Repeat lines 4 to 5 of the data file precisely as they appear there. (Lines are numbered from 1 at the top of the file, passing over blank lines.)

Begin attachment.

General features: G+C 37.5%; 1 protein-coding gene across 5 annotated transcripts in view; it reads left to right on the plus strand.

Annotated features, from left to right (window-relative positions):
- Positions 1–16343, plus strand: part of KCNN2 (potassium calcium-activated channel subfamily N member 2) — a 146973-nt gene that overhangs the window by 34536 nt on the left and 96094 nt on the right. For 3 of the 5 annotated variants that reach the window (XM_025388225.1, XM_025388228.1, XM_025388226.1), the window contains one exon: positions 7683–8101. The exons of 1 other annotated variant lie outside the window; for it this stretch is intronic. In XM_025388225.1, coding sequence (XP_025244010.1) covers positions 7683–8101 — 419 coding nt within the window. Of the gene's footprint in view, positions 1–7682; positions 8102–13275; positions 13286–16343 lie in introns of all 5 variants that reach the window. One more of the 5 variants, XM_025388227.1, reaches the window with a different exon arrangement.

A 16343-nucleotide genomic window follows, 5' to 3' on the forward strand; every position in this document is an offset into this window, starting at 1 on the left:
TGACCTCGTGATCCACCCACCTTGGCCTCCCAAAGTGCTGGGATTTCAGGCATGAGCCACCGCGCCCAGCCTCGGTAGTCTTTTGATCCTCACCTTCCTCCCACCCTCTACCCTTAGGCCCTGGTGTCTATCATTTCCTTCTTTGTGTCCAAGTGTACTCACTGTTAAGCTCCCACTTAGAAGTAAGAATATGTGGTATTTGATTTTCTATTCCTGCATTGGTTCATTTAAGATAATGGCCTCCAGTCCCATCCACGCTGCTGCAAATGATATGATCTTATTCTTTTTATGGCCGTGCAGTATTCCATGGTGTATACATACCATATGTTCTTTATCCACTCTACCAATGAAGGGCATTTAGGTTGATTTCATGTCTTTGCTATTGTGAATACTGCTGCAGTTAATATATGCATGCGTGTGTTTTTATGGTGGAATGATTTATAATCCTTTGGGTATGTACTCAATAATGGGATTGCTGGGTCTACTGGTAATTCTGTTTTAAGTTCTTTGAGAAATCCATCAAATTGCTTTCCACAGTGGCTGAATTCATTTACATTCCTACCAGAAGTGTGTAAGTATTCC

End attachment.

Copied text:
A 16343-nucleotide genomic window follows, 5' to 3' on the forward strand; every position in this document is an offset into this window, starting at 1 on the left:
TGACCTCGTGATCCACCCACCTTGGCCTCCCAAAGTGCTGGGATTTCAGGCATGAGCCACCGCGCCCAGCCTCGGTAGTCTTTTGATCCTCACCTTCCTCCCACCCTCTACCCTTAGGCCCTGGTGTCTATCATTTCCTTCTTTGTGTCCAAGTGTACTCACTGTTAAGCTCCCACTTAGAAGTAAGAATATGTGGTATTTGATTTTCTATTCCTGCATTGGTTCATTTAAGATAATGGCCTCCAGTCCCATCCACGCTGCTGCAAATGATATGATCTTATTCTTTTTATGGCCGTGCAGTATTCCATGGTGTATACATACCATATGTTCTTTATCCACTCTACCAATGAAGGGCATTTAGGTTGATTTCATGTCTTTGCTATTGTGAATACTGCTGCAGTTAATATATGCATGCGTGTGTTTTTATGGTGGAATGATTTATAATCCTTTGGGTATGTACTCAATAATGGGATTGCTGGGTCTACTGGTAATTCTGTTTTAAGTTCTTTGAGAAATCCATCAAATTGCTTTCCACAGTGGCTGAATTCATTTACATTCCTACCAGAAGTGTGTAAGTATTCC